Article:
Mahtab

By Inbal, Israel

Last summer I started working at an NGO in Athens, Greece, and after two weeks of living by myself in an apartment assigned by the organization, I had to move into another apartment. In the new apartment, I had a roommate who had just quit our NGO and was waiting to start another job in the city.

My new roommate asked me if I minded if a girl could sleep on our living-room couch for about a week until she gets settled. I said I didn’t mind, although I really did mind because even one roommate took some getting used to. But I said okay because she was really thankful and promised not to occupy too much of our space and we worked for most of the day anyway.

It turned out that this week lasted a month and that this girl wasn’t your typical guest; she wasn’t the type to quietly blend in or make herself unnoticed. She was noticed. And like a typhoon in our living room, even long after her departure, her presence in our apartment was as real as our own.

Mahtab was an Iranian-born Canadian and she had a scattered-all-over-the-place spirit. On my first encounter with her, the afternoon I moved in, she was busy in the kitchen making an eggplant dish, and then moving between the kitchen and the bathroom where she was preparing a facial cleanser from rose water and apple cider and some yellow product (a day later she made me my own cleanser in a little juice bottle). She had many self-made products; oils, cosmetics, creams, all sorts of natural edible products that were filling up the kitchen cupboards, fridge, and bathroom.

Her suitcases and bags in the living room burst with things, all kinds of things that she often gave away, like items of her elegant clothing or other stuff she had accumulated. There was never stillness in the space she occupied and it was always full of her. When there was nothing to do she would do yoga; her movements and stretches dominating the energy in the room.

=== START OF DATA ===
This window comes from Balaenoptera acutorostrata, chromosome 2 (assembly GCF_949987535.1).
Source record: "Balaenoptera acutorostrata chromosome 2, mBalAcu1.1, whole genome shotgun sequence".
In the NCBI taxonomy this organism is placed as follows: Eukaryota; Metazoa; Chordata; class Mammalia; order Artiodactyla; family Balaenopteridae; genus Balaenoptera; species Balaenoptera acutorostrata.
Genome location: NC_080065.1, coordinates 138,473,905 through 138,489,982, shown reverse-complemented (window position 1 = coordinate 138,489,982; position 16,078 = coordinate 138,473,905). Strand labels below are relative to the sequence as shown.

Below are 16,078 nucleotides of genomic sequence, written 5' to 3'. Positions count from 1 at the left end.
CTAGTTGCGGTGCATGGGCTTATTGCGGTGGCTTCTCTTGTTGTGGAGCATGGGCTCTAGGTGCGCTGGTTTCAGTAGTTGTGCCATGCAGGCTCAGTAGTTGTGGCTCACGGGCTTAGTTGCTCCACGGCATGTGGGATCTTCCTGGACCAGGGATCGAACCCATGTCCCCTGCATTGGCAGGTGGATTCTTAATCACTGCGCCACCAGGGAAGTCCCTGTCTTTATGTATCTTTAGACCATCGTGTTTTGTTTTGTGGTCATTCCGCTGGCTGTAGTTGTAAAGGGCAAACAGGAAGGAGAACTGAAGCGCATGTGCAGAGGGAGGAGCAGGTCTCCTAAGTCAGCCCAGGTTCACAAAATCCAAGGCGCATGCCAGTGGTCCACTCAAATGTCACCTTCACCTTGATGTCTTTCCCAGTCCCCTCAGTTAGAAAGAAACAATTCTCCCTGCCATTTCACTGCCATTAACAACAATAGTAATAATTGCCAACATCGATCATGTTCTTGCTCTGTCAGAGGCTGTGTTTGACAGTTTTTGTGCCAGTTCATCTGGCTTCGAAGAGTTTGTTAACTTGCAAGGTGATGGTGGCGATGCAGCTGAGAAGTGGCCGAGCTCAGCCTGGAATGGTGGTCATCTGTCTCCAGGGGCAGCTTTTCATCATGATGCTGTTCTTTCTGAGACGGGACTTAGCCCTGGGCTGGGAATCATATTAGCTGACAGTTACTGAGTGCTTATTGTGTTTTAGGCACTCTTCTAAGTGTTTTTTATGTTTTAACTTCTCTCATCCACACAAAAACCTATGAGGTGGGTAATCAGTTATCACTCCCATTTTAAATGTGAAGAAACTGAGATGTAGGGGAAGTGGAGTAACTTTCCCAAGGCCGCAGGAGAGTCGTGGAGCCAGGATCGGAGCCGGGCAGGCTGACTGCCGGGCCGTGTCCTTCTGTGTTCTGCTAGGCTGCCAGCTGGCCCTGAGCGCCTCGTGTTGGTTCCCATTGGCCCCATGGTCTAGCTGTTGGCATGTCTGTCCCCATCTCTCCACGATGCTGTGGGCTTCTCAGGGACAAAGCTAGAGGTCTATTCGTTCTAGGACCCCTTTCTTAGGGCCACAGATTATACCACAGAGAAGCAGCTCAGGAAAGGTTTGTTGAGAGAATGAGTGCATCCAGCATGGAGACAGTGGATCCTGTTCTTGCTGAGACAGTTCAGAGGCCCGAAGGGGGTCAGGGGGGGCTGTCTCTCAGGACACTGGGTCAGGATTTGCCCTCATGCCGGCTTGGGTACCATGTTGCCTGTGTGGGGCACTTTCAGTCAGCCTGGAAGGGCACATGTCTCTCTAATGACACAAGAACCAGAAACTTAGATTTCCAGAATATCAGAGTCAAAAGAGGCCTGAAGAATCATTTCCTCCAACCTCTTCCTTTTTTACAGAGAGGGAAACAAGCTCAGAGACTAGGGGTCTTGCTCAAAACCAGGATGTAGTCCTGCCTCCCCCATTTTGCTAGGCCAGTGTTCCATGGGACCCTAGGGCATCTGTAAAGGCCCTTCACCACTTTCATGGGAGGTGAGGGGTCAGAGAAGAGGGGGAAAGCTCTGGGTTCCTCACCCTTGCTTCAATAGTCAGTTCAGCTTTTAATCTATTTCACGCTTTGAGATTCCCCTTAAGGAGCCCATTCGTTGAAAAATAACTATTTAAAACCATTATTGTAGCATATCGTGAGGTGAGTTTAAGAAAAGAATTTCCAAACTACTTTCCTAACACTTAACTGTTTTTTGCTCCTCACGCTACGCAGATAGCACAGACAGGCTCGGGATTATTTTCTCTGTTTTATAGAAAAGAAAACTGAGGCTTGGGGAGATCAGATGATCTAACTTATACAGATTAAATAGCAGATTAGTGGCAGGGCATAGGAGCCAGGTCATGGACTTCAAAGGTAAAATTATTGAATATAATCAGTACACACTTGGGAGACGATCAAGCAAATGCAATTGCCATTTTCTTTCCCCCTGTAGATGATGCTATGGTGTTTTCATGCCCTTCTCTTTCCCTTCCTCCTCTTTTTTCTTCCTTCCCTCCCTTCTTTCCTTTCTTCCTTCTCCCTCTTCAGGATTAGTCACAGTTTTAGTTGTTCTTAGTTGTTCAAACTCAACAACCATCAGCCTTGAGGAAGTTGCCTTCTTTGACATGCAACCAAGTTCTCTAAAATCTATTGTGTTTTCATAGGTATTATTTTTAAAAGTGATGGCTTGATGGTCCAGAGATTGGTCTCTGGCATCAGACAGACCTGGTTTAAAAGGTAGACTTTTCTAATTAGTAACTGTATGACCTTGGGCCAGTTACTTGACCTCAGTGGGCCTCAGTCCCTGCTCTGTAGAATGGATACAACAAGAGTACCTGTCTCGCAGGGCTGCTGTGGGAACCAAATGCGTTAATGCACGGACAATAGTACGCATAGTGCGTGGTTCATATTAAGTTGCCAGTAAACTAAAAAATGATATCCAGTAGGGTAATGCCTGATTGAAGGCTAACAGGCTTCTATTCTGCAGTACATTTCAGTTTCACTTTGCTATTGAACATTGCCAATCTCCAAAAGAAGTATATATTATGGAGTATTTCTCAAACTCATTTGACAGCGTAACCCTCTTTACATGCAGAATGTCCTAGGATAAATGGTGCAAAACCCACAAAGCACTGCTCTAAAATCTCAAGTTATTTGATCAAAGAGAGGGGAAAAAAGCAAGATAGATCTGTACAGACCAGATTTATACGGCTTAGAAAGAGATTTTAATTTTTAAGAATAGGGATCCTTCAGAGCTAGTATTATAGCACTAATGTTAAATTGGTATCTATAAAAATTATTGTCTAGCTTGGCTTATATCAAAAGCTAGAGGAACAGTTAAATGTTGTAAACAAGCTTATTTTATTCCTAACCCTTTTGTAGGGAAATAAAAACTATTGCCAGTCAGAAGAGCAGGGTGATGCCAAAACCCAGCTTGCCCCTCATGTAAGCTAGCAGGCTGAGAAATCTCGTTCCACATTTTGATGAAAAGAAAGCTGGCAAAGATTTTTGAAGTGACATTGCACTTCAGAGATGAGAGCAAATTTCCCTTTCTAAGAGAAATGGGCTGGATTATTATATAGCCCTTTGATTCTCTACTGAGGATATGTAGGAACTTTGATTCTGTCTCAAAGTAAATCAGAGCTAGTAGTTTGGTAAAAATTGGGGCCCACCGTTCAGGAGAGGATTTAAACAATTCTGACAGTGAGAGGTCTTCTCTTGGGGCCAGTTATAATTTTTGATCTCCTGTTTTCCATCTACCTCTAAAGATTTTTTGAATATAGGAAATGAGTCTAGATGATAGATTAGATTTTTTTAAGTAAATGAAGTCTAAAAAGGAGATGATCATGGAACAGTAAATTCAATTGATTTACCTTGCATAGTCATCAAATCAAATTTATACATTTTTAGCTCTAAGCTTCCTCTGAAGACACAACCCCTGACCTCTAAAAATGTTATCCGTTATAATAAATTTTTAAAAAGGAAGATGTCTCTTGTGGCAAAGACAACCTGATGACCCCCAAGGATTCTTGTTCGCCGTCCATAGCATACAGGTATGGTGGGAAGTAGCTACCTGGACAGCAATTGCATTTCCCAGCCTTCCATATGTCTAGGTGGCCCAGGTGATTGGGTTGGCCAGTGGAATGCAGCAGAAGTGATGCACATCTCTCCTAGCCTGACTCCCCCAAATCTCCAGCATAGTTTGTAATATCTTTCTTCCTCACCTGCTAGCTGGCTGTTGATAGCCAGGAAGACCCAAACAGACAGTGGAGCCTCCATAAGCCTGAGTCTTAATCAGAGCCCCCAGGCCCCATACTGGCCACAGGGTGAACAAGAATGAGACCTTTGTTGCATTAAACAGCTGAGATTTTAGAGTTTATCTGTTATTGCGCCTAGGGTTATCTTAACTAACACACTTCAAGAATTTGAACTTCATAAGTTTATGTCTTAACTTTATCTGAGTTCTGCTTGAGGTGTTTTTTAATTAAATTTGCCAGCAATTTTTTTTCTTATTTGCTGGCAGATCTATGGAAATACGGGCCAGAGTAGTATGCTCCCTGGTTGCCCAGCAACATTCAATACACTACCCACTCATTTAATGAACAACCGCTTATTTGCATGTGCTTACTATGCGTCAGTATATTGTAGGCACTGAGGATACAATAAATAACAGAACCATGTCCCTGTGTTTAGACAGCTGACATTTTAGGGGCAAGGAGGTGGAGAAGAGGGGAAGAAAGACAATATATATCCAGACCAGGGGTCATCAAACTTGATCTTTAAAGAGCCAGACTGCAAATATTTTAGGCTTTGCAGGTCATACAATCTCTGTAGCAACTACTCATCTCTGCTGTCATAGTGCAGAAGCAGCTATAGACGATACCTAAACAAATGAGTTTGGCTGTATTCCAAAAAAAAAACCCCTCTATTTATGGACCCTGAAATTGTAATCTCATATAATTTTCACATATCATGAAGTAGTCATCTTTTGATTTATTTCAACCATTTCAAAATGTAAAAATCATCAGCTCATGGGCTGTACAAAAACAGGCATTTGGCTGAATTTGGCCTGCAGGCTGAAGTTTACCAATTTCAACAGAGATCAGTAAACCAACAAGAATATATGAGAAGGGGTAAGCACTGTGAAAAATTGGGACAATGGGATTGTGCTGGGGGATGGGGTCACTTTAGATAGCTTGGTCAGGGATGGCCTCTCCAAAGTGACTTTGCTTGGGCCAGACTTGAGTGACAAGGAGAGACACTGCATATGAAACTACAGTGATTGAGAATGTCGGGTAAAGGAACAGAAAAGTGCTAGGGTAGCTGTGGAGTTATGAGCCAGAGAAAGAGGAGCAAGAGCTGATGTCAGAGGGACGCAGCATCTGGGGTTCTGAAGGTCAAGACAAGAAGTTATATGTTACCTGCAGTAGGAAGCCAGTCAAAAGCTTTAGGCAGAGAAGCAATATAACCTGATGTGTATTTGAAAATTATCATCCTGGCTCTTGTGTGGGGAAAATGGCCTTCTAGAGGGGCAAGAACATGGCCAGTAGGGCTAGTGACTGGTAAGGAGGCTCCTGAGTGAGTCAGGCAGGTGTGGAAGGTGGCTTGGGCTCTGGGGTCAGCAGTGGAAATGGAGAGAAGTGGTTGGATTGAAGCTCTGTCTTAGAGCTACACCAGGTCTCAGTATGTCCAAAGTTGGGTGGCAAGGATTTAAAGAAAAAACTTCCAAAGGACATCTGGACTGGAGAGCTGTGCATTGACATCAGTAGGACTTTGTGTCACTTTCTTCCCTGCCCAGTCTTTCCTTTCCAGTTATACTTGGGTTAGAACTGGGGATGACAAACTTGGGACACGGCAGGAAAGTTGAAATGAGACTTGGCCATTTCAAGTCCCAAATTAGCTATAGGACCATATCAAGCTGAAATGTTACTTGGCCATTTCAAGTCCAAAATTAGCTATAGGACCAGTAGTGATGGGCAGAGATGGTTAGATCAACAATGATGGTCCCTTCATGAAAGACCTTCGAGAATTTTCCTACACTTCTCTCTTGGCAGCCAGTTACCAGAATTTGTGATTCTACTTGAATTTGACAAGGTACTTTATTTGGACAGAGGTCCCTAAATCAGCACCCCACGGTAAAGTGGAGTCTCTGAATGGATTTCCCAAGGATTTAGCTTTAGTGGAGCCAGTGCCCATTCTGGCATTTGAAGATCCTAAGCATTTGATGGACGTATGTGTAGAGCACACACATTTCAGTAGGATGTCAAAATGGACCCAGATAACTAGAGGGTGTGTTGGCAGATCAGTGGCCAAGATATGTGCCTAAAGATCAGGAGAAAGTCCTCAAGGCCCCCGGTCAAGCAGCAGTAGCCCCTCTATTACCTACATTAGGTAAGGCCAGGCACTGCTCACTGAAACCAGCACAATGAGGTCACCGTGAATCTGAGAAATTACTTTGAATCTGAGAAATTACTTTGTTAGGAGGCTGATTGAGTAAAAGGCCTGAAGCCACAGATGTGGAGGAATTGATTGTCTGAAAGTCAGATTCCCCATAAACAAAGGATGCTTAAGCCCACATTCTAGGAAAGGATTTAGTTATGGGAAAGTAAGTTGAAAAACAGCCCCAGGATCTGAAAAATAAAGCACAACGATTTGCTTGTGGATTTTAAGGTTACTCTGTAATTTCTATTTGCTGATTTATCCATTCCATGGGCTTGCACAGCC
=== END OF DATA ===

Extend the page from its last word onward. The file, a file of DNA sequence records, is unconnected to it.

During the month she stayed over with us she managed to come and go so often it made me question the levels of my own energy. There was the Omonia market where she would purchase overflowing bags of vegetables and a special vegan cheese, befriending all the shopkeepers as well as the doorman downstairs (and his wife), the cleaning lady and the pharmacist. She knew all the supermarkets around our neighborhood and which products are the best to buy where. She also knew where the fuse box of our apartment was, down in the basement, and one night, when there was a blackout, she led us there- rushing down the stairs as her long dark hair was waving over on the back of her nightgown- and in her frantic rhythm started opening and closing each cabinet until she found the right switches.

She would make multiple plans to visit places, or spontaneously pack and leave for a weekend on some island, or the beach, or for a week in Iran before having to go back to Canada and then off to Jordan before her new job in Afghanistan.

One day I came home to find a Farsi-labeled tube of zinc cream on my pillow. She used zinc a lot for some kind of skin irritation and I made jokes about it, so she naturally made a mental note and got me one. She also brought bags of rice for another friend, Iranian sweets for the lady over at the pharmacy, and tea bags with cardamom, the smell of which took me back to my Afghan grandmother’s small kitchen in Southern Tel-Aviv, where she would put it in small glasses with sugar cubes.